Parameswaran Asari is one of the many independent goldsmiths in the city stoking the embers of a glorious tradition of craftsmanship. His small one-room shop-cum-workplace at Vanchiyoor has none of the glitter or the shine of the big jewellers in the city. Surrounded by the paraphernalia of his trade, Parameswaran sits all alone in his shop, the last link of a family that thrived on their craft and fine skills.

“I have my clients and they still come to me for making traditional ornaments and for duplicating intricate patterns seen in glossy magazines and catalogues. I still have the moulds and everything I make is handmade,” says Parameswaran, who learnt his craft from his father. It is the trust of his faithful customers that keeps him busy.

The 68-year-old has been working at this place for 49 years. Many prominent families in the locality, whose names he reels off, used to approach him for making ornaments for different occasions. Known as ‘Travancore jewellery’, Palaka mala, Lekshmy kashu, Elakka thali and Nagavadam, Mullamottu and so on are some of the pieces he makes. Showing an exquisite pearl necklace with a jade pendant, he says that for him it is the workmanship that matters – traditional or contemporary. “Each part in this contemporary piece is crafted from scratch and because my place lacks the frills of the big showrooms, it is cheaper. So I don’t lack customers,” insists Parameswaran, carefully replacing the piece in an antique safe that has seen better days.

Questions about the safe are answered with a smile and a glint in his eye. Taking out a key, he opens it to reveal yet another locked cupboard with painted pictures of Lakshmi and Saraswathi, the Goddesses of wealth and knowledge. The safe that was bought from Dindigul in Tamil Nadu has two keys – one to open and one to lock. “In our parlance this is called a ‘ozhikkara petty’ but it is actually a heavy iron safe. Not very easy to move around,” says Parameswaran.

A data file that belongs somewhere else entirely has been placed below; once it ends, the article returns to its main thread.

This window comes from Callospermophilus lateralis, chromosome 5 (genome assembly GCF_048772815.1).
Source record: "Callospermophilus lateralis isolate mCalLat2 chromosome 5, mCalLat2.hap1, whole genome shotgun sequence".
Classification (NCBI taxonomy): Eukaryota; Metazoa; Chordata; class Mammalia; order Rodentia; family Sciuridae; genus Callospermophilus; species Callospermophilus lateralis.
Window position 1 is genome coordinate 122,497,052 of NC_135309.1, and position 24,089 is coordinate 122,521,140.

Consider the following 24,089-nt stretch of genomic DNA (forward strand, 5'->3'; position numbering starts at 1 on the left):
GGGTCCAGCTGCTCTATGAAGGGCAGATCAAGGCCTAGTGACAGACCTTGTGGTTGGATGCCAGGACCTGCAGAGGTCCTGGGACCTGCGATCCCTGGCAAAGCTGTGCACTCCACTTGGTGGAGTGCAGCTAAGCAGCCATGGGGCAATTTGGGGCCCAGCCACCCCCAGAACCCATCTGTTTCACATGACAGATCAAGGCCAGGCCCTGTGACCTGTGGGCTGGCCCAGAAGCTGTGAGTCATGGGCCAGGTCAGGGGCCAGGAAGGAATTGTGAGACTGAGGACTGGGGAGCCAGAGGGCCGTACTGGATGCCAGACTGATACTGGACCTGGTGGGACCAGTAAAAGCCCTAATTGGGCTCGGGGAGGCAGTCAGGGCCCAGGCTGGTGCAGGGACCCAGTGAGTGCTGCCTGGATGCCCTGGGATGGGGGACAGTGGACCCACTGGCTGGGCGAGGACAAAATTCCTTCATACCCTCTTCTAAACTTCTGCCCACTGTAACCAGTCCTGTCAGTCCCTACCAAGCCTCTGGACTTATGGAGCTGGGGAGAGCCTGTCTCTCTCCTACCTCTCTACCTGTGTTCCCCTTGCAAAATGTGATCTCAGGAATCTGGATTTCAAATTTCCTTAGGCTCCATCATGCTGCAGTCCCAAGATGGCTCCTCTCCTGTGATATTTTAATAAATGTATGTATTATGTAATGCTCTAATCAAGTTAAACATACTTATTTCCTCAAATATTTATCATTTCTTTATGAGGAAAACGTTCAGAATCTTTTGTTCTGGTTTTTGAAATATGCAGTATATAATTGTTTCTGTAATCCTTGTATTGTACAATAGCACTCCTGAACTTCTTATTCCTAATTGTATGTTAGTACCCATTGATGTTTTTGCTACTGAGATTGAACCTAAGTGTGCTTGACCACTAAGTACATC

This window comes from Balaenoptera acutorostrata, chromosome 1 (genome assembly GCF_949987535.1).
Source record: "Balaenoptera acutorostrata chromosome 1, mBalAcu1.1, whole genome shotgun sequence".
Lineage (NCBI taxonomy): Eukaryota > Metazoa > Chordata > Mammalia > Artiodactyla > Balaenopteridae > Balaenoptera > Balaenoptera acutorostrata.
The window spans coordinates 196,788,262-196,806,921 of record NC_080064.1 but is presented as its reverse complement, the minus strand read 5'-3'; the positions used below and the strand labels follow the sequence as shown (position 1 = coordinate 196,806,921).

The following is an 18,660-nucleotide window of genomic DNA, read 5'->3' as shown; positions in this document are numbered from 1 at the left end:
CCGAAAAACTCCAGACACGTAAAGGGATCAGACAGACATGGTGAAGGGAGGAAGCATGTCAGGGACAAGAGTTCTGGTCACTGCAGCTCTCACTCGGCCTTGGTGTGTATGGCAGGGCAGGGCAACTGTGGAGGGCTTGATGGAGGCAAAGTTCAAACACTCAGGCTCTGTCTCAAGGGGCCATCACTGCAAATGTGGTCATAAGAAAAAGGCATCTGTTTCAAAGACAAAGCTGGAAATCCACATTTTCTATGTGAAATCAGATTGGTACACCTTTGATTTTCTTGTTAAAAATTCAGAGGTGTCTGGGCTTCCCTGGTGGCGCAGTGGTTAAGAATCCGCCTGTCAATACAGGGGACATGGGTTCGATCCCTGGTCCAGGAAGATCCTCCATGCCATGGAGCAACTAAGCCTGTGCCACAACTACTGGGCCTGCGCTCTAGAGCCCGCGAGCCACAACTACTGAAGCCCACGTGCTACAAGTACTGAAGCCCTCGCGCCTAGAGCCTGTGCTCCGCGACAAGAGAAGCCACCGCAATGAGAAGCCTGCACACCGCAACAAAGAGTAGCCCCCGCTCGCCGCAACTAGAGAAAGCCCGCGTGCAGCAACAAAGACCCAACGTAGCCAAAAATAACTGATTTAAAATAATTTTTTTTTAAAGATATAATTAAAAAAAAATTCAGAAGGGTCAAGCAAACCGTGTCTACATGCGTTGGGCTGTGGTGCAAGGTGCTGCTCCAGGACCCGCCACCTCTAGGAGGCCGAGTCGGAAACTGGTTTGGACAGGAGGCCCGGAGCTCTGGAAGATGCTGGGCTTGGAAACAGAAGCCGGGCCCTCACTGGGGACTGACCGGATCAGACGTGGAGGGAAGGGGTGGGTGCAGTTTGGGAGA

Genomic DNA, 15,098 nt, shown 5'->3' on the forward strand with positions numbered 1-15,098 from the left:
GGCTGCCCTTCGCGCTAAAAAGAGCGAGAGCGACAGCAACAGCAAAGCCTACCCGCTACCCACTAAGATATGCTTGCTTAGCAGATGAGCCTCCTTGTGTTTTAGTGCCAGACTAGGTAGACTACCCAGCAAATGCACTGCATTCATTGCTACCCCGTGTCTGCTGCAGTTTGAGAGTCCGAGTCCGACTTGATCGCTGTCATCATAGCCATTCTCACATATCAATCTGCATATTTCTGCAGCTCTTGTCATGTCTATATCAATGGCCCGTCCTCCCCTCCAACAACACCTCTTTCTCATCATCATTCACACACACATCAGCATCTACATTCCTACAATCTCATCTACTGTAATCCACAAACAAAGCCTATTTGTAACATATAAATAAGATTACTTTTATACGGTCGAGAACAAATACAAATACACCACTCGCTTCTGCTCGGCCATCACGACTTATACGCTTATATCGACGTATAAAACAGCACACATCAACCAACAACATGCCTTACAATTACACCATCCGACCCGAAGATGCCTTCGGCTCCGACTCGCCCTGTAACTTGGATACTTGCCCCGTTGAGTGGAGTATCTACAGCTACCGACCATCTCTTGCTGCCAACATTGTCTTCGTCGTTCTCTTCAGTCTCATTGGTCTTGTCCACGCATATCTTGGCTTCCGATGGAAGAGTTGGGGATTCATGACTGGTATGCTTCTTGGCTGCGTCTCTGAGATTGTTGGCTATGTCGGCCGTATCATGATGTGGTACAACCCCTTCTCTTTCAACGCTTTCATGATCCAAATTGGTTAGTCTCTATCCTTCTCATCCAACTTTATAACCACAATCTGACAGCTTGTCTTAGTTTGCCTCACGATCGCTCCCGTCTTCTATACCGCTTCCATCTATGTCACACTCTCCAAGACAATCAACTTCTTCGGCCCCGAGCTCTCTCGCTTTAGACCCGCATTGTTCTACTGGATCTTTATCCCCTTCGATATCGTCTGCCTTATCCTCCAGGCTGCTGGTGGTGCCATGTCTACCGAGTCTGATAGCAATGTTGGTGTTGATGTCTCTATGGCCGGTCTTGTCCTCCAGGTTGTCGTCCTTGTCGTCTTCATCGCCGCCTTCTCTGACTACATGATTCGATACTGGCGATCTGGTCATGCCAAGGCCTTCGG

He says his grandfather Manickam Mestri was much in demand in royal households for judging and assessing the value of gems. “We have been told that our forefathers came from Tamil Nadu when the temple of Sree Padmanabha Swamy was still being built. Each community of artisans was allotted a place and many of us stayed at Kaithamukku. The temple devoted to Amman there is proof of our long association with the place,” he says.

But the winds of change have not been kind to the independent goldsmith. One of his two sons owes a shop in Chalai selling ornament but he is not a goldsmith. “I went to school in Fort High School and I learnt the craft from my father. But when it came to my sons, I was not keen that they learn it because I doubt if that alone will help them earn their livelihood,” admits Parameswaran. His assistant moonlights as a painter when there is no work at the shop. It earns him Rs. 700 every day. “I can’t afford to pay him so much though the work he does is so skilled,” points out Parameswaran.

He is disappointed that the government has not taken the initiative to train youngsters in this ancient craft of India. “I have not heard of any training institutes to train goldsmiths. As far I know, it still has to be learnt in the old fashioned way by working with a veteran. One has to know how to gauge gems and how it should be placed in ornaments,” he says.

In the meantime, Parameswaran places charcoal carefully in a copper bowl filled with rice husk, lights the charcoal and blows it to make a strong fire. Rain or shine… he has to keep the fire burning.

(A weekly column on men and women who make Thiruvananthapuram what it is)